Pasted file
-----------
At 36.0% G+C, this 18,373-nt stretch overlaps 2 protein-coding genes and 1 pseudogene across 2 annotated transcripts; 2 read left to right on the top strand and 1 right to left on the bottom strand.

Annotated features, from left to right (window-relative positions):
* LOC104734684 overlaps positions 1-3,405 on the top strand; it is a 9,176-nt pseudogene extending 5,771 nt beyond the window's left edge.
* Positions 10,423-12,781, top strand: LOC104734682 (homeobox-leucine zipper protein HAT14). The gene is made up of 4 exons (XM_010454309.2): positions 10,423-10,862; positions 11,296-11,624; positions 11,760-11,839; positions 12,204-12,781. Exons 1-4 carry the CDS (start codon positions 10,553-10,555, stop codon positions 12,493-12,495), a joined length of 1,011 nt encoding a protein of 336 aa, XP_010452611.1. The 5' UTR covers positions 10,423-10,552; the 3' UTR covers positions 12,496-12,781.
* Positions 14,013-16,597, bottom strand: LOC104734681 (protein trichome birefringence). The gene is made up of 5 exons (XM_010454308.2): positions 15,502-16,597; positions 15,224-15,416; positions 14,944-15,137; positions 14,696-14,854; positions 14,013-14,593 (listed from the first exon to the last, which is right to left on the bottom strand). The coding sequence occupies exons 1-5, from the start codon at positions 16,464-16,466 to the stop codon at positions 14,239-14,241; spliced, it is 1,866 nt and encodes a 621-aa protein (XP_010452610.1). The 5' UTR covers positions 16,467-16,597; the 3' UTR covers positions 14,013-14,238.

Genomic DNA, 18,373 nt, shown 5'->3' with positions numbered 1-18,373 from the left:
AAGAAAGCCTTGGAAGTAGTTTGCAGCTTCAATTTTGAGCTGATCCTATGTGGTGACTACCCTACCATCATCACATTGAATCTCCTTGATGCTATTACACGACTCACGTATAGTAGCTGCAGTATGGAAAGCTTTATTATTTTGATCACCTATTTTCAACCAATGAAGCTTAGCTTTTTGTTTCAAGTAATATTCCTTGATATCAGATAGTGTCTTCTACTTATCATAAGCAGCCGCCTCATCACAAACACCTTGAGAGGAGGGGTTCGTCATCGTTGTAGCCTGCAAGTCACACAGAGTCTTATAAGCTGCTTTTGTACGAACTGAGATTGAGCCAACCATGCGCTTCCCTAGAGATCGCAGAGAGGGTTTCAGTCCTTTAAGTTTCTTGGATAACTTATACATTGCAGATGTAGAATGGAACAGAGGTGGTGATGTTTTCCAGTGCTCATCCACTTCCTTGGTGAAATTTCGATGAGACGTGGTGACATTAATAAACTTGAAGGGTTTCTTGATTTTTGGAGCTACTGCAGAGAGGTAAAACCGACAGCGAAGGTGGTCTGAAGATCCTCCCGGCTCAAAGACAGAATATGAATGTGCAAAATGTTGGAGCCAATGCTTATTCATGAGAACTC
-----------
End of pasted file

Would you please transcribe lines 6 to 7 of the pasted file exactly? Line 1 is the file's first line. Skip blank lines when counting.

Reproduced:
Genomic DNA, 18,373 nt, shown 5'->3' with positions numbered 1-18,373 from the left:
AAGAAAGCCTTGGAAGTAGTTTGCAGCTTCAATTTTGAGCTGATCCTATGTGGTGACTACCCTACCATCATCACATTGAATCTCCTTGATGCTATTACACGACTCACGTATAGTAGCTGCAGTATGGAAAGCTTTATTATTTTGATCACCTATTTTCAACCAATGAAGCTTAGCTTTTTGTTTCAAGTAATATTCCTTGATATCAGATAGTGTCTTCTACTTATCATAAGCAGCCGCCTCATCACAAACACCTTGAGAGGAGGGGTTCGTCATCGTTGTAGCCTGCAAGTCACACAGAGTCTTATAAGCTGCTTTTGTACGAACTGAGATTGAGCCAACCATGCGCTTCCCTAGAGATCGCAGAGAGGGTTTCAGTCCTTTAAGTTTCTTGGATAACTTATACATTGCAGATGTAGAATGGAACAGAGGTGGTGATGTTTTCCAGTGCTCATCCACTTCCTTGGTGAAATTTCGATGAGACGTGGTGACATTAATAAACTTGAAGGGTTTCTTGATTTTTGGAGCTACTGCAGAGAGGTAAAACCGACAGCGAAGGTGGTCTGAAGATCCTCCCGGCTCAAAGACAGAATATGAATGTGCAAAATGTTGGAGCCAATGCTTATTCATGAGAACTC